Chaucer: Canterbury Tales, General Prologue

(English 330 version--MS & criticism notes expanded from 211)

Genre:  Originally it was thought this was simply a narrative introduction to a complete literary work called the "Canterbury Tales," which Chaucer fully intended to write as described in Harry Bailey's dialogue. Since the 1970s, scholars have begun to treat this "General Prologue" as a work of art called an "estates satire" (see Jill Mann below). The "estates" were the divisions of society (nobility, clergy, and commoners), "those who protect all," "those who pray for all," and "those who feed all." The satire of the estates collects an array of familiar personality types from all three estates, and gives concrete examples of their usual faults and virtues. The dramatic monologue also influenced this prologue. It strongly resembles parts of Boccaccio's Decameron and Sercambi's Nouvelle, but there is no convincing evidence C knew the first and the second was composed after C's death.   Since the GP occurs in all manuscript fragments and complete tale collections, and since it always begins the KT-MT-RT-CFrag sequence (often called "Fragment 1" and continuously line-numbered by critics), its importance to Chaucer's overall scheme of a tale-cycle seems to connect it "organically" to the "tales of Canterbury" as a whole work.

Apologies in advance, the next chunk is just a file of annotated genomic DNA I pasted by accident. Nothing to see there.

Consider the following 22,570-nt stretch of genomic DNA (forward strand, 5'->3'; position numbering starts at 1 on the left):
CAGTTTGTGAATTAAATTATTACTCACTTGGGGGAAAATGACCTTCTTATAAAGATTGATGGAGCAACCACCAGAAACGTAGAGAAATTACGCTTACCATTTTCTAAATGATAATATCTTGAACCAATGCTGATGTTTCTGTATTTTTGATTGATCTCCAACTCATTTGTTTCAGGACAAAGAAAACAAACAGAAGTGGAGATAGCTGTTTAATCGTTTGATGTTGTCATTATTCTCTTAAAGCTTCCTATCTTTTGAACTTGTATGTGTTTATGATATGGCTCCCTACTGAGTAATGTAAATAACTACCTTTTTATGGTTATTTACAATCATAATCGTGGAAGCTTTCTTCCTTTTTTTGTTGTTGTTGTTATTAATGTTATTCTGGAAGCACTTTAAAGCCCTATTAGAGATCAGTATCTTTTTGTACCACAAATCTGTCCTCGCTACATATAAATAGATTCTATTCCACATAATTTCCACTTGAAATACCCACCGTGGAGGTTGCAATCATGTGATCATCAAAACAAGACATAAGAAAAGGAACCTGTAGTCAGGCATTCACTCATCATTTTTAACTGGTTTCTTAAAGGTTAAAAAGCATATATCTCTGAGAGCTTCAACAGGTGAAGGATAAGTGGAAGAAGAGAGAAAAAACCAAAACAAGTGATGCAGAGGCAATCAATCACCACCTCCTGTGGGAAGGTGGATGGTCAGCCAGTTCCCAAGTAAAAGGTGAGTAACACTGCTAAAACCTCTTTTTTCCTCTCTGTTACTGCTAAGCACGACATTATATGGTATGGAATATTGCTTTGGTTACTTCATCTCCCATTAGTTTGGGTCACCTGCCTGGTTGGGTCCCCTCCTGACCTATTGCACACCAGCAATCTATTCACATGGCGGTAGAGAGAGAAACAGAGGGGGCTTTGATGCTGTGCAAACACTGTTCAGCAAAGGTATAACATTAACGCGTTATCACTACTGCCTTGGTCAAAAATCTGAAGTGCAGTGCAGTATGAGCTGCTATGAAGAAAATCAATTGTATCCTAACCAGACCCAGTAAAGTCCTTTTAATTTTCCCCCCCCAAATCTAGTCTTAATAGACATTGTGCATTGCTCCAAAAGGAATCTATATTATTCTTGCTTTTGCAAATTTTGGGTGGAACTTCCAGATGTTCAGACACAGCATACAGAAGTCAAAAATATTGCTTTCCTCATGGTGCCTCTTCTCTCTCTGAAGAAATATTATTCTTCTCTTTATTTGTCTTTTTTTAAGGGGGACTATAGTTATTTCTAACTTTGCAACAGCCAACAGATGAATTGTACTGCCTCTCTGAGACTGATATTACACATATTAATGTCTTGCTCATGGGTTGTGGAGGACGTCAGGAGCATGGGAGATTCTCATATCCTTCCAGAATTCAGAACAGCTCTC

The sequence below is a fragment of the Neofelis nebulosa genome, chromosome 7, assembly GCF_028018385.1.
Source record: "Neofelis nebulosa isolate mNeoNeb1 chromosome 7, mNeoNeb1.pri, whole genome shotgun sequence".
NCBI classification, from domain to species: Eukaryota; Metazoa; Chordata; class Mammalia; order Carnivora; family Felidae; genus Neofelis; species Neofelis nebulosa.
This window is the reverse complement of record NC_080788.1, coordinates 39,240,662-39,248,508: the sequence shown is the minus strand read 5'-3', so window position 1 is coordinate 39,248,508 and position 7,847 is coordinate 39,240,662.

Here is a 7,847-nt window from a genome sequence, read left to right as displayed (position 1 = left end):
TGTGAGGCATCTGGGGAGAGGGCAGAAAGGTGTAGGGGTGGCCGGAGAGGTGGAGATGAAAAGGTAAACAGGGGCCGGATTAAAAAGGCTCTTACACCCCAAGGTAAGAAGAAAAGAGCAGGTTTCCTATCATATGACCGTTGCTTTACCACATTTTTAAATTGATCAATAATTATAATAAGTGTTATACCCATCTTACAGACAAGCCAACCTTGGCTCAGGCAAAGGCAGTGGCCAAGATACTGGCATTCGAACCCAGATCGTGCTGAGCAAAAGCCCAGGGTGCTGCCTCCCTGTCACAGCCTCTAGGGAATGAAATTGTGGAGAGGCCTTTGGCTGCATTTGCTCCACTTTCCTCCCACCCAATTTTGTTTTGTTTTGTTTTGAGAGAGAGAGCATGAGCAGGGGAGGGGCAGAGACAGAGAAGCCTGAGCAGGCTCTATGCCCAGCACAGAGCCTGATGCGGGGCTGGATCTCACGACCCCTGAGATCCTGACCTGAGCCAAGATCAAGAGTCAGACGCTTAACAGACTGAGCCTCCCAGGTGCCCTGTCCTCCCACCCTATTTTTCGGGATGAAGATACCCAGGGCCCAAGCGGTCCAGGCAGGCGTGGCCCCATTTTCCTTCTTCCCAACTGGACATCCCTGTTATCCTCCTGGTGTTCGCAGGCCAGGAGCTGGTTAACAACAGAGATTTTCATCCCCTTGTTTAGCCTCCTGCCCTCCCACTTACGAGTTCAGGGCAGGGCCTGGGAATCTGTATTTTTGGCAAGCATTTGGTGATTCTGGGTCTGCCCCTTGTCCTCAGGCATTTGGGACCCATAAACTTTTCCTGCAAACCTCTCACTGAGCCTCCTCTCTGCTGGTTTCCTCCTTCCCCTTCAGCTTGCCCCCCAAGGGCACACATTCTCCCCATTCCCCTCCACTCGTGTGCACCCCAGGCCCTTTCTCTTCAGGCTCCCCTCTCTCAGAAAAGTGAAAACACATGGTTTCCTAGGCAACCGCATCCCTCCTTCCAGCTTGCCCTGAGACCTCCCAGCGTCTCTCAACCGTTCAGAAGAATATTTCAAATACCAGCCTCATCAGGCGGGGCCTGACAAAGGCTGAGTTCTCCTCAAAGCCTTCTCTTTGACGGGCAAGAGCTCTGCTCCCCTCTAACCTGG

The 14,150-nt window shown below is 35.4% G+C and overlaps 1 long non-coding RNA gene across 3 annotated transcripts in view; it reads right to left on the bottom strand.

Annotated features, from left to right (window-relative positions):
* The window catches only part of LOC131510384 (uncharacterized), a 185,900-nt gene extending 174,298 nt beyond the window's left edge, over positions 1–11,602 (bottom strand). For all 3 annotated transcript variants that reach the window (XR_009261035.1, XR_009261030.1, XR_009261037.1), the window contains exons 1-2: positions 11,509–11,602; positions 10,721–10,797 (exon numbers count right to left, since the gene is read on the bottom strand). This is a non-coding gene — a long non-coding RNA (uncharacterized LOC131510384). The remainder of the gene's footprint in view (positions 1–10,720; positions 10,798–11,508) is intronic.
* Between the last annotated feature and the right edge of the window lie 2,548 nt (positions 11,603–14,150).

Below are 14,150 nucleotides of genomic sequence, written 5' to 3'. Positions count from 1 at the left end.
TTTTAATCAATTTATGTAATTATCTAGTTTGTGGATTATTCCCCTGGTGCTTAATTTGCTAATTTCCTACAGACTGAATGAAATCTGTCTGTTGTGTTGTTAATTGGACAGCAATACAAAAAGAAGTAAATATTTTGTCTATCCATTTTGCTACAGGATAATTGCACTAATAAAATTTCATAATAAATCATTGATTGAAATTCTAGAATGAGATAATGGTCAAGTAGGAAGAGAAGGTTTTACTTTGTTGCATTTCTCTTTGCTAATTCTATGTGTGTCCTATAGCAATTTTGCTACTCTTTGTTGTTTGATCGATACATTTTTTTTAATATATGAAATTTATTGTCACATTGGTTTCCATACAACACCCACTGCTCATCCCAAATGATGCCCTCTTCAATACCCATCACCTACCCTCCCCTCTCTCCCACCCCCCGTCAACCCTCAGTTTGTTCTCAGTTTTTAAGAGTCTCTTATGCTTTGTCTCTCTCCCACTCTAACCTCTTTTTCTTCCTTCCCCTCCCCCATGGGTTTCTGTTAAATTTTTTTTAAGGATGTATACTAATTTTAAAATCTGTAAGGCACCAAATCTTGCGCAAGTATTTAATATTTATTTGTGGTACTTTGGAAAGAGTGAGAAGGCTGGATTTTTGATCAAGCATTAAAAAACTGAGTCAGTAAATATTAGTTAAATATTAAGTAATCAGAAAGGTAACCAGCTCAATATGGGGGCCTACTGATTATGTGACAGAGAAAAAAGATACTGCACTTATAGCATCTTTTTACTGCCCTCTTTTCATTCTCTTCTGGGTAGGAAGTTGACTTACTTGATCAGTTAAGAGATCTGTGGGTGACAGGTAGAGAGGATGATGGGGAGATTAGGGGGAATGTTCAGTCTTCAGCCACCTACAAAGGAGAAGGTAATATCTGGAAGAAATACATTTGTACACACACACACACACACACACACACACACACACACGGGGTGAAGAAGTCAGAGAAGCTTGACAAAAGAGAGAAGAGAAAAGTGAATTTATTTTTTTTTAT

[For guidance in pronouncing Middle English and a full performance of "Truth" (AKA "Balade de Bon Conseyl"), click  here. ]

Form:  The prologue is made up of rhyming couplets, mostly in four-stress lines but with some regularized iambic tetrameter emerging. It often is noted as a masterpiece of easy colloquial dialogue mingled with sophisticated poetic effects (metaphor, metonymy, internal rhyme and assonance, and artful dramatic revelations).

Manuscript Position, Interpretive Textual Issues, and Important MS Variants:

The GP always is found with the other members of Fragment 1, the Knight's Miller's and Reeve's tales and the fragmentary tale given the Cook.  Its initial position clearly expresses Chaucer's intention the same way in every manuscript, so it's tempting to use the pilgrim portraits as a kind of interpretive "key" to unlock the intentions of the tales most of them tell.  C. David Benson (1986) attacked this "dramatistic" reading of the GP as a universal prologue to all tales, and since then critics have been more cautious of assuming tale-portrait and tale linkage without making the case for its plausibility.  If you read carefully, though, you also can find possible misconnections between the GP portraits and the tales.  The Monk, for instance, is a forthright and lusty man in the GP, but by the time he tells his tale he paints a picture of himself as a gloomy man whose "cell" is filled with "histories" of the fall of great men.  This is not an impossible relationship, but Benson's critique of simplistic references to the GP personae makes us read it more closely.  (Does he read in hopes of his elder brother's seemingly inevitable "fall" liberating him from his monastic orders?)  The GP implies that the Wife of Bath's luxurious life-style, including her taste for pilgrimages, is the result of her lace-making expertise.  However, her own prologue never mentions that craft, but instead claims she married her money.  These problems might be the result of Chaucer's revising his conception of the characters, but never issuing a single final revision, and they also might not be problems at all--maybe the Wife's money comes from both sources, but the one she's proudest of in this context is her manipulation of husbands ("take that you male pilgrims who might my challenge my being her and my pride in it!").